Paul McMann_Entrepreneurs Aim to Elbow NCAA With New Leagues

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Paul McMann says his league would aggressively buy TV air time and market itself better than the USBL via its corporate sponsors. "People will see us and recognize us," he promises. He hopes to have an eight-team league running next year in major cities, including Chicago, Boston and Philadelphia.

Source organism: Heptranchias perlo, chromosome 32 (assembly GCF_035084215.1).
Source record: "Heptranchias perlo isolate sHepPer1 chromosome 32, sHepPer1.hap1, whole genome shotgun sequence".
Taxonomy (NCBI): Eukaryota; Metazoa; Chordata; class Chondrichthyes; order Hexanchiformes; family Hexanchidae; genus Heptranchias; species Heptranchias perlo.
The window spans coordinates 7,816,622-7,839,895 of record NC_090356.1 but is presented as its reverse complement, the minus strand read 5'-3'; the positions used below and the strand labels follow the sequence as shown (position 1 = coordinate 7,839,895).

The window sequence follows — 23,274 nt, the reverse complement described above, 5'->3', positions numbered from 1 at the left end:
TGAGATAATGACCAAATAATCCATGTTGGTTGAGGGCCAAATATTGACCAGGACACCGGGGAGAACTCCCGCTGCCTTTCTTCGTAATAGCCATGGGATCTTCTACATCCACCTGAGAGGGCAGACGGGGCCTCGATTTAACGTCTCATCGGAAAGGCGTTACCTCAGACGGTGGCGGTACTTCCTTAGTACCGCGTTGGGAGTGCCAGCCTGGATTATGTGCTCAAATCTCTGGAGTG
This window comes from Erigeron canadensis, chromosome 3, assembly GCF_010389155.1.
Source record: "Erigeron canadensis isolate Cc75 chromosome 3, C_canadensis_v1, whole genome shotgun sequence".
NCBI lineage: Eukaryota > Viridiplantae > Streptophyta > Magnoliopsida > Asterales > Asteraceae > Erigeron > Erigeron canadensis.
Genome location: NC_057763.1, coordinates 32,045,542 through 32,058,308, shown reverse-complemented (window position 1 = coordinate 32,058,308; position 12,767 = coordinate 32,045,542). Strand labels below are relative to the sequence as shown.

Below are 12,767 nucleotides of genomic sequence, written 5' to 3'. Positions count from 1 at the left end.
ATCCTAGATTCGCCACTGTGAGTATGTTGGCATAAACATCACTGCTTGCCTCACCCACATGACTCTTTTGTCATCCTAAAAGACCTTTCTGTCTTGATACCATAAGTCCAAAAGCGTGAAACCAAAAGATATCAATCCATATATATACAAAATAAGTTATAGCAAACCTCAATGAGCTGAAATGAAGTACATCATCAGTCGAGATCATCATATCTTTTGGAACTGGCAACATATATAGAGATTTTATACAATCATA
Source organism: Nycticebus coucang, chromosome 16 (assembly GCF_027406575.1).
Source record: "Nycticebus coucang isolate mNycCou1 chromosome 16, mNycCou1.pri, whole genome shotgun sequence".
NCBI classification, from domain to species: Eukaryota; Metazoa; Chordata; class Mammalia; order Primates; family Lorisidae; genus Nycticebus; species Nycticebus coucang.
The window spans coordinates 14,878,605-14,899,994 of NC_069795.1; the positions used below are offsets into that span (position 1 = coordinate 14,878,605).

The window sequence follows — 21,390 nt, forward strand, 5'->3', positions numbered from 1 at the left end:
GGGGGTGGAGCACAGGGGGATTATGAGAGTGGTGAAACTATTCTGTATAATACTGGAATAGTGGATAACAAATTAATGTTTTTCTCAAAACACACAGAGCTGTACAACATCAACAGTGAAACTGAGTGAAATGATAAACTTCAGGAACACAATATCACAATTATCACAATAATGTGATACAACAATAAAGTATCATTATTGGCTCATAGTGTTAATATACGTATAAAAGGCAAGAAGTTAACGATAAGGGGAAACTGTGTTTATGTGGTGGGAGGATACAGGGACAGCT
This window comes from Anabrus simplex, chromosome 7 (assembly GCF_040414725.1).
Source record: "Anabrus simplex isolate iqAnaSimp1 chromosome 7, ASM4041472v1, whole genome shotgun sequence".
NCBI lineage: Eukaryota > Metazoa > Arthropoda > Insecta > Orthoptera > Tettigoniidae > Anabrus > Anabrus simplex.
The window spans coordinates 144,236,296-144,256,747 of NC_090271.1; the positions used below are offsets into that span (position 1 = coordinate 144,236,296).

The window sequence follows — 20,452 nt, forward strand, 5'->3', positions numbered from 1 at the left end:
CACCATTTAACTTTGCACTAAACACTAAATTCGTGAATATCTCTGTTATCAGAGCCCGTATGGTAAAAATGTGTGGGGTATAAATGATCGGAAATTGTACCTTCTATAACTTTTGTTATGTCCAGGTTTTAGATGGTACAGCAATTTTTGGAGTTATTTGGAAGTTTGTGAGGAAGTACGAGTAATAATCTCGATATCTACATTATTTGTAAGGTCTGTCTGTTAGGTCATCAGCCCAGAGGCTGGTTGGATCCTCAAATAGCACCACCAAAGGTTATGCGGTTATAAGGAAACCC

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Entrepreneurs Aim to Elbow NCAA With New Leagues By Rodney Ho . Wall Street Journal Eastern edition New York N.Y. New York N.Y18 Aug 1998: B1. ProQuest document link ABSTRACT ABSTRACT The Collegiate Professional Basketball League aims to launch next year. The brainchild of Paul McMann a Babson College lecturer in Lexington Mass the CPBL hopes to take advantage of what some view as NCAA hypocrisy. NCAA schools make millions from such things as TV rights and sports merchandise while their players get none of that money. And while the NCAA also sets minimum academic requirements for athletes only 44 of male basketball players in Division 1 schools graduate. The CPBL plans a network of corporate-sponsored teams made up of players up to 22 years old. Team members would earn as much as 17000 a season plus room and board. In its business plan the CPBL states that players will be "self-supporting throughout their League career without the need or temptation to accept money or gifts under the table." A number of NCAA teams have run afoul of the associations rules in recent years because their players have received improper benefits. FULL TEXT The NCAA which for decades has locked up the hoop dreams of high-school players may soon be getting competition from the business world. Entrepreneurs are hoping to cash in on the lucrative college sport by recruiting rising stars to play on private teams. To do that they are embracing a strategy that is expressly barred by the National Collegiate Athletic Association -- paying their players. The Collegiate Professional Basketball League aims to launch next year. The brainchild of Paul McMann a Babson College lecturer in Lexington Mass the CPBL hopes to take advantage of what some view as NCAA hypocrisy. NCAA schools make millions from such things as TV rights and sports merchandise while their players get none of that money. And while the NCAA also sets minimum academic requirements for athletes only 44 of male basketball players in Division 1 schools graduate. The CPBL plans a network of corporate-sponsored teams made up of players up to 22 years old. Team members would earn as much as 17000 a season plus room and board. In its business plan the CPBL states that players will be "self-supporting throughout their League career without the need or temptation to accept money or gifts under the table." A number of NCAA teams have run afoul of the associations rules in recent years because their players have received improper benefits. For recruits the proposed league will target high-school kids who might lack the grades to meet the NCAAs grade- point requirements. Besides prepping kids for careers in the National Basketball Association the CPBL claims it will offer scholastic lightweights an academic boost. PDF GENERATED BY SEARCH.PROQUEST.COM Page 1 of 4